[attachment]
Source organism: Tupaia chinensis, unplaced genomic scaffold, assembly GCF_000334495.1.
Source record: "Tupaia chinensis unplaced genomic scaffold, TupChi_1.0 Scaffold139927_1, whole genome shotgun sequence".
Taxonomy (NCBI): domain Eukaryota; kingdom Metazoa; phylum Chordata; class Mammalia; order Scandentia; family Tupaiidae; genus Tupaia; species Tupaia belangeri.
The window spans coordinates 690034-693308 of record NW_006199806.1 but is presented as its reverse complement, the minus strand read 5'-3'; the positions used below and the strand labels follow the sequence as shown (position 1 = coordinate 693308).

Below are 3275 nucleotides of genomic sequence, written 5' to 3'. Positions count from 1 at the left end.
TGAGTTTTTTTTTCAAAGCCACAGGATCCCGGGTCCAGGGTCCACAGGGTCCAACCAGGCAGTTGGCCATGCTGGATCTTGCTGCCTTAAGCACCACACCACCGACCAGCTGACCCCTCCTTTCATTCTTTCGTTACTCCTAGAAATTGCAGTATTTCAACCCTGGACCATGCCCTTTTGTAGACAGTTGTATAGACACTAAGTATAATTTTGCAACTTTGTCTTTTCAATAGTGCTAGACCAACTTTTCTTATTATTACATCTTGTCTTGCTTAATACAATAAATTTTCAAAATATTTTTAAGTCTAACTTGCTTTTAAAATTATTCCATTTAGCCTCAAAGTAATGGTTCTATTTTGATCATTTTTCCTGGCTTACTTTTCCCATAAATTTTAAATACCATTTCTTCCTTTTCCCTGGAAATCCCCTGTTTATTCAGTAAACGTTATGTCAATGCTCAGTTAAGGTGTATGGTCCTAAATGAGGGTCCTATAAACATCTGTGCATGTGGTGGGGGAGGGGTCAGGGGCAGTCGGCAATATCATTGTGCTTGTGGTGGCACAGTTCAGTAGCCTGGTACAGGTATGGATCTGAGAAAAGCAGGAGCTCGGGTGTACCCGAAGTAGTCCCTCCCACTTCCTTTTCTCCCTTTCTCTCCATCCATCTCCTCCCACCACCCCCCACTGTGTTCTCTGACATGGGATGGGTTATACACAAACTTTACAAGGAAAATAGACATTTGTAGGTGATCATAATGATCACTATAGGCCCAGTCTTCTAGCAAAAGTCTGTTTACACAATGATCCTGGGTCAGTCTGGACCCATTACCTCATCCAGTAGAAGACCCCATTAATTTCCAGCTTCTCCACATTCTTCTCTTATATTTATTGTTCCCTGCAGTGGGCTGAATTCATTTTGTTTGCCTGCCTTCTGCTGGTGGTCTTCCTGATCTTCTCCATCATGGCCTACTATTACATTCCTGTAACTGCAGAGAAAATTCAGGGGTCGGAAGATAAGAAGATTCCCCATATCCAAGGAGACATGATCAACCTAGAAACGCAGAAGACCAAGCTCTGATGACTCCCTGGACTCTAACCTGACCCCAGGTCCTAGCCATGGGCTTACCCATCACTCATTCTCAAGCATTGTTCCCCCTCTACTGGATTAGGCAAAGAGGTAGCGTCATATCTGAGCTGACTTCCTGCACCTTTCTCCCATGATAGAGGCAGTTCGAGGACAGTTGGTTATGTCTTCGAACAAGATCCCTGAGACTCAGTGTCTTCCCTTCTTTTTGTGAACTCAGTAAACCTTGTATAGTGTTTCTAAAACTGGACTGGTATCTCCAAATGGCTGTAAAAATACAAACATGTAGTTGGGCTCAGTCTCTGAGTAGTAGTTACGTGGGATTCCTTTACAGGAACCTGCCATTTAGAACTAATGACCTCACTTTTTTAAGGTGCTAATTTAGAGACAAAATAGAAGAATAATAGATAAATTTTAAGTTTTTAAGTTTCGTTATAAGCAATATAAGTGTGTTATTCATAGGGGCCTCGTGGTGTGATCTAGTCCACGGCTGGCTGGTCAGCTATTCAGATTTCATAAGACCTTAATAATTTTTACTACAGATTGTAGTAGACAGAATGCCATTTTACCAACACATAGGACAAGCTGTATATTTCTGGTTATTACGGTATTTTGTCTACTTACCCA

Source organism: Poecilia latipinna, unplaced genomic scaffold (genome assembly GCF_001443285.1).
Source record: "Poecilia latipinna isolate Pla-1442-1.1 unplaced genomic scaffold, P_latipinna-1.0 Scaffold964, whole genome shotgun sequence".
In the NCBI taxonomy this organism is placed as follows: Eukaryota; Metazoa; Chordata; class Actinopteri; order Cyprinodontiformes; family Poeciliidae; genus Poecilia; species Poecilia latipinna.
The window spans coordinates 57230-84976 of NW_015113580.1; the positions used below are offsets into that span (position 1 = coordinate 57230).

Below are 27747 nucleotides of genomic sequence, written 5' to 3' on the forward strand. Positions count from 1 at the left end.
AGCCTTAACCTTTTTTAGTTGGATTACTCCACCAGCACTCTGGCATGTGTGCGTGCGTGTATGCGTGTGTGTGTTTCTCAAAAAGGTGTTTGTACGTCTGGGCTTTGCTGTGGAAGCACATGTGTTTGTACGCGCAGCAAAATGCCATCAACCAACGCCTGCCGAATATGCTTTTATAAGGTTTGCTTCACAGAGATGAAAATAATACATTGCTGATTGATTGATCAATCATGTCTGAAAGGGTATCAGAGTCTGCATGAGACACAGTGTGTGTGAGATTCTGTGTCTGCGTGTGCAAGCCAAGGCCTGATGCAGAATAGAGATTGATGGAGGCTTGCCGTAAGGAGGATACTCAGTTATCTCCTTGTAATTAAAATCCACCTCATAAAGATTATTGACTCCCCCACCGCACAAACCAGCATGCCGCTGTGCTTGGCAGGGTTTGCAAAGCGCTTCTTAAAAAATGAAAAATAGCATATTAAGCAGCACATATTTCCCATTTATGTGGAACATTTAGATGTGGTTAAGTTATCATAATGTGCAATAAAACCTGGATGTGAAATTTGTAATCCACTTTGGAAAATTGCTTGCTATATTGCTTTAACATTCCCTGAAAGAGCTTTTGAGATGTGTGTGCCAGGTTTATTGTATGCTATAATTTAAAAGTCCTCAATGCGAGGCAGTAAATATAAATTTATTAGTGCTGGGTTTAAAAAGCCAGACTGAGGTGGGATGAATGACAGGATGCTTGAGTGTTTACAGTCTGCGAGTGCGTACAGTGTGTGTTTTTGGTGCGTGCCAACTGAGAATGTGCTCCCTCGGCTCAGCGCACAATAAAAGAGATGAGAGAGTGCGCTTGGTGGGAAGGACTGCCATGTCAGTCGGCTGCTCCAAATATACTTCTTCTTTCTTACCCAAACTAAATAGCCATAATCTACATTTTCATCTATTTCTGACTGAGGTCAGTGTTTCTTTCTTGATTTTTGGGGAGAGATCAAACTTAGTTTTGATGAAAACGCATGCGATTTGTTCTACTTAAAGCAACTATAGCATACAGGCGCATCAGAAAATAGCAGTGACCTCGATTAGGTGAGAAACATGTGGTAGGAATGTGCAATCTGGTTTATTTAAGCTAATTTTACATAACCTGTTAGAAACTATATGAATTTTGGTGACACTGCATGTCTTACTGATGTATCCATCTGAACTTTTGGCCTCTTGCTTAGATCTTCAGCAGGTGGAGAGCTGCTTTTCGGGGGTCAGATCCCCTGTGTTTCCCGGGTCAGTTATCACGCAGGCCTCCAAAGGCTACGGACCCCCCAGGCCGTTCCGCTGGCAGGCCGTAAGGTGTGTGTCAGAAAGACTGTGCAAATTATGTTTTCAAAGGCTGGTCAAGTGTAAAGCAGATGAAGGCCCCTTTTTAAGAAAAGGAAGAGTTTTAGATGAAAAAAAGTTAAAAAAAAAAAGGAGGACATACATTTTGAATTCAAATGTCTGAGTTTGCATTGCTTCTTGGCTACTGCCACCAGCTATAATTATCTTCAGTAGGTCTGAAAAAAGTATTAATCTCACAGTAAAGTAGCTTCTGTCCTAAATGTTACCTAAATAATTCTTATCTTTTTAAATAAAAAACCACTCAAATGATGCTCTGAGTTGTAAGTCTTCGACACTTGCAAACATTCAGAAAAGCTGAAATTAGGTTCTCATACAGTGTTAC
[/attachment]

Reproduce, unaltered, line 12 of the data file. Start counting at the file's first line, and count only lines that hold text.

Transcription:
AGCCTTAACCTTTTTTAGTTGGATTACTCCACCAGCACTCTGGCATGTGTGCGTGCGTGTATGCGTGTGTGTGTTTCTCAAAAAGGTGTTTGTACGTCTGGGCTTTGCTGTGGAAGCACATGTGTTTGTACGCGCAGCAAAATGCCATCAACCAACGCCTGCCGAATATGCTTTTATAAGGTTTGCTTCACAGAGATGAAAATAATACATTGCTGATTGATTGATCAATCATGTCTGAAAGGGTATCAGAGTCTGCATGAGACACAGTGTGTGTGAGATTCTGTGTCTGCGTGTGCAAGCCAAGGCCTGATGCAGAATAGAGATTGATGGAGGCTTGCCGTAAGGAGGATACTCAGTTATCTCCTTGTAATTAAAATCCACCTCATAAAGATTATTGACTCCCCCACCGCACAAACCAGCATGCCGCTGTGCTTGGCAGGGTTTGCAAAGCGCTTCTTAAAAAATGAAAAATAGCATATTAAGCAGCACATATTTCCCATTTATGTGGAACATTTAGATGTGGTTAAGTTATCATAATGTGCAATAAAACCTGGATGTGAAATTTGTAATCCACTTTGGAAAATTGCTTGCTATATTGCTTTAACATTCCCTGAAAGAGCTTTTGAGATGTGTGTGCCAGGTTTATTGTATGCTATAATTTAAAAGTCCTCAATGCGAGGCAGTAAATATAAATTTATTAGTGCTGGGTTTAAAAAGCCAGACTGAGGTGGGATGAATGACAGGATGCTTGAGTGTTTACAGTCTGCGAGTGCGTACAGTGTGTGTTTTTGGTGCGTGCCAACTGAGAATGTGCTCCCTCGGCTCAGCGCACAATAAAAGAGATGAGAGAGTGCGCTTGGTGGGAAGGACTGCCATGTCAGTCGGCTGCTCCAAATATACTTCTTCTTTCTTACCCAAACTAAATAGCCATAATCTACATTTTCATCTATTTCTGACTGAGGTCAGTGTTTCTTTCTTGATTTTTGGGGAGAGATCAAACTTAGTTTTGATGAAAACGCATGCGATTTGTTCTACTTAAAGCAACTATAGCATACAGGCGCATCAGAAAATAGCAGTGACCTCGATTAGGTGAGAAACATGTGGTAGGAATGTGCAATCTGGTTTATTTAAGCTAATTTTACATAACCTGTTAGAAACTATATGAATTTTGGTGACACTGCATGTCTTACTGATGTATCCATCTGAACTTTTGGCCTCTTGCTTAGATCTTCAGCAGGTGGAGAGCTGCTTTTCGGGGGTCAGATCCCCTGTGTTTCCCGGGTCAGTTATCACGCAGGCCTCCAAAGGCTACGGACCCCCCAGGCCGTTCCGCTGGCAGGCCGTAAGGTGTGTGTCAGAAAGACTGTGCAAATTATGTTTTCAAAGGCTGGTCAAGTGTAAAGCAGATGAAGGCCCCTTTTTAAGAAAAGGAAGAGTTTTAGATGAAAAAAAGTTAAAAAAAAAAAGGAGGACATACATTTTGAATTCAAATGTCTGAGTTTGCATTGCTTCTTGGCTACTGCCACCAGCTATAATTATCTTCAGTAGGTCTGAAAAAAGTATTAATCTCACAGTAAAGTAGCTTCTGTCCTAAATGTTACCTAAATAATTCTTATCTTTTTAAATAAAAAACCACTCAAATGATGCTCTGAGTTGTAAGTCTTCGACACTTGCAAACATTCAGAAAAGCTGAAATTAGGTTCTCATACAGTGTTAC